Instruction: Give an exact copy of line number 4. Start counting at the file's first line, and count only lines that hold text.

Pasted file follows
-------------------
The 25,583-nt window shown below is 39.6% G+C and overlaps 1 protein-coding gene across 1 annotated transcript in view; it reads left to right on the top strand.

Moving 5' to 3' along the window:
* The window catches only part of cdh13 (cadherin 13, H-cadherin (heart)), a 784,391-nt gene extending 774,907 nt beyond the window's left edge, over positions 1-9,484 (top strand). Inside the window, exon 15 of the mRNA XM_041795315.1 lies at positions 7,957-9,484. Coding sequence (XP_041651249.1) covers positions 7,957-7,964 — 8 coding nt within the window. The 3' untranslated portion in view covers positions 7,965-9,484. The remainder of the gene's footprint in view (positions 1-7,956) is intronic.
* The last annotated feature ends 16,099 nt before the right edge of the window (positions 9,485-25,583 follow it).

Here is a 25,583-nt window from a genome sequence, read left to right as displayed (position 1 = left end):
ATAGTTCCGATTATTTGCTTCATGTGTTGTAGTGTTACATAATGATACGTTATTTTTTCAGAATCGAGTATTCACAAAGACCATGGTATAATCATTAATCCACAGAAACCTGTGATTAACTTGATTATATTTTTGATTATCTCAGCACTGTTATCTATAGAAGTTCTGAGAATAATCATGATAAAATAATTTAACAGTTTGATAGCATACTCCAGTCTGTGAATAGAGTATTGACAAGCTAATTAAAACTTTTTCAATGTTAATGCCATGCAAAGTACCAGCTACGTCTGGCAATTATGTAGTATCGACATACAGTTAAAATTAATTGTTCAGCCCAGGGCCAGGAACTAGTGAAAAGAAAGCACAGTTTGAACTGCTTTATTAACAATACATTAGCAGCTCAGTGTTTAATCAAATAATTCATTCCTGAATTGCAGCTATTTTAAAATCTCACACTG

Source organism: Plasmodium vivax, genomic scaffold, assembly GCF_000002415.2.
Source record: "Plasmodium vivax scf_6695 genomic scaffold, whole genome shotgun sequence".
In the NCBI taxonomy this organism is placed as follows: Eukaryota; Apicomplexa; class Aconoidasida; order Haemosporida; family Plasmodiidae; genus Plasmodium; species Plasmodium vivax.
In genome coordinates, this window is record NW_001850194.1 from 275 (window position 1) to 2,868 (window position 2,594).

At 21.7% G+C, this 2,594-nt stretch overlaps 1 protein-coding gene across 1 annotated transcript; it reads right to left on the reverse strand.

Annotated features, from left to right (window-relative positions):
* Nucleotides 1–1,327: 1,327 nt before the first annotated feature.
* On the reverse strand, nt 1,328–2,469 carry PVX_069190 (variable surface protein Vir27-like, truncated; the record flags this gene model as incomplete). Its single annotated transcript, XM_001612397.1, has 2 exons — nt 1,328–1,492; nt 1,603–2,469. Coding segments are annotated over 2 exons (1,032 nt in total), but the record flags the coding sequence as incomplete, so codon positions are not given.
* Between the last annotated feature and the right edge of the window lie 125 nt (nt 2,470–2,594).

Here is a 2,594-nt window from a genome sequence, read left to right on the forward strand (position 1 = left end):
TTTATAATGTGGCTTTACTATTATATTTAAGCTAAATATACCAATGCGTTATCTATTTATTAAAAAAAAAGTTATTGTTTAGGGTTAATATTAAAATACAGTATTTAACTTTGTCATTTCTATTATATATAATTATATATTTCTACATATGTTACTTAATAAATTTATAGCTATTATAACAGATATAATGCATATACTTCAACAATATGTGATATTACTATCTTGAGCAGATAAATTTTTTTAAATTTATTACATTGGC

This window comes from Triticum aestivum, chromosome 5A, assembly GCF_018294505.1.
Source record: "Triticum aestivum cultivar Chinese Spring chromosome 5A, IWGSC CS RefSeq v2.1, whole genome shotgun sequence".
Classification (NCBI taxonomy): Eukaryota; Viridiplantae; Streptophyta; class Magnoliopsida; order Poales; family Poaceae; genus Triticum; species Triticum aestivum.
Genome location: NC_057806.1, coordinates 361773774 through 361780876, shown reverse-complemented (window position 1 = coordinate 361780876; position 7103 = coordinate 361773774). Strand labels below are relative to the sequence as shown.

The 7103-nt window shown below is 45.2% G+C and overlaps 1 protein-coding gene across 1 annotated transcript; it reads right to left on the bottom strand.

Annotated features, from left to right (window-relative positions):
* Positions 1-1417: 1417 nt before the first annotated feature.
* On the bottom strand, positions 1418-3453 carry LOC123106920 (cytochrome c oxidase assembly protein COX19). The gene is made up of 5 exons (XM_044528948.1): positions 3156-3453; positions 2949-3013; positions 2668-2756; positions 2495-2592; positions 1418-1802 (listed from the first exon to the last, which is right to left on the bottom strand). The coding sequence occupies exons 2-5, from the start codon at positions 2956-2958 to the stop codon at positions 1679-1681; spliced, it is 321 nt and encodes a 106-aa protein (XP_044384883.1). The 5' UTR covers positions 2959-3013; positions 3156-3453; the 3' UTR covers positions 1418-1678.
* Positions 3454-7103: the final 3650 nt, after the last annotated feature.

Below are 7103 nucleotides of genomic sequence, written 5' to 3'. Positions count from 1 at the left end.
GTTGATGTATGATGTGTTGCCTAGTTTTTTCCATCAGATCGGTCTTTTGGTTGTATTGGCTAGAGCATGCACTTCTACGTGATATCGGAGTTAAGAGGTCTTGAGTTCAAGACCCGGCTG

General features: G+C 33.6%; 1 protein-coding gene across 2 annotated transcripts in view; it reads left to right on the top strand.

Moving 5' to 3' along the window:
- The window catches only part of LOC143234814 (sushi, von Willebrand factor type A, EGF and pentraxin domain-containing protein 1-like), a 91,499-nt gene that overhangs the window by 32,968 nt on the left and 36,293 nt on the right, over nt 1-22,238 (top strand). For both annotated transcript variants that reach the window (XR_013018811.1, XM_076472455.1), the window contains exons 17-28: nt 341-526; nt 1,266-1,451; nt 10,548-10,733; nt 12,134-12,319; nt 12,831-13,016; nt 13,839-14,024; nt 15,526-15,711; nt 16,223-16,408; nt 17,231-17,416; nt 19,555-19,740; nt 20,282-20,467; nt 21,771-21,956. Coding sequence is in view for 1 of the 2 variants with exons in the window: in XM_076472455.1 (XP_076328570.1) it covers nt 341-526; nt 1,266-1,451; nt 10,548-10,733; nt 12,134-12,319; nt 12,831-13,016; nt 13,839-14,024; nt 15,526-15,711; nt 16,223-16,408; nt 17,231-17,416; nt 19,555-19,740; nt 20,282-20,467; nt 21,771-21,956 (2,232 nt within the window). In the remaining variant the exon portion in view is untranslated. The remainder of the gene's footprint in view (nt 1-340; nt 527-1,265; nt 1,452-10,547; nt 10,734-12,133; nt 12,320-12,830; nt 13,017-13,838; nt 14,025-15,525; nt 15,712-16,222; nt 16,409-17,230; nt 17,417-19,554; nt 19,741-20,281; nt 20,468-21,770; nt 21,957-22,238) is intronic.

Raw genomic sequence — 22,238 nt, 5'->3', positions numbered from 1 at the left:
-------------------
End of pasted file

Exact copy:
* The last annotated feature ends 16,099 nt before the right edge of the window (positions 9,485-25,583 follow it).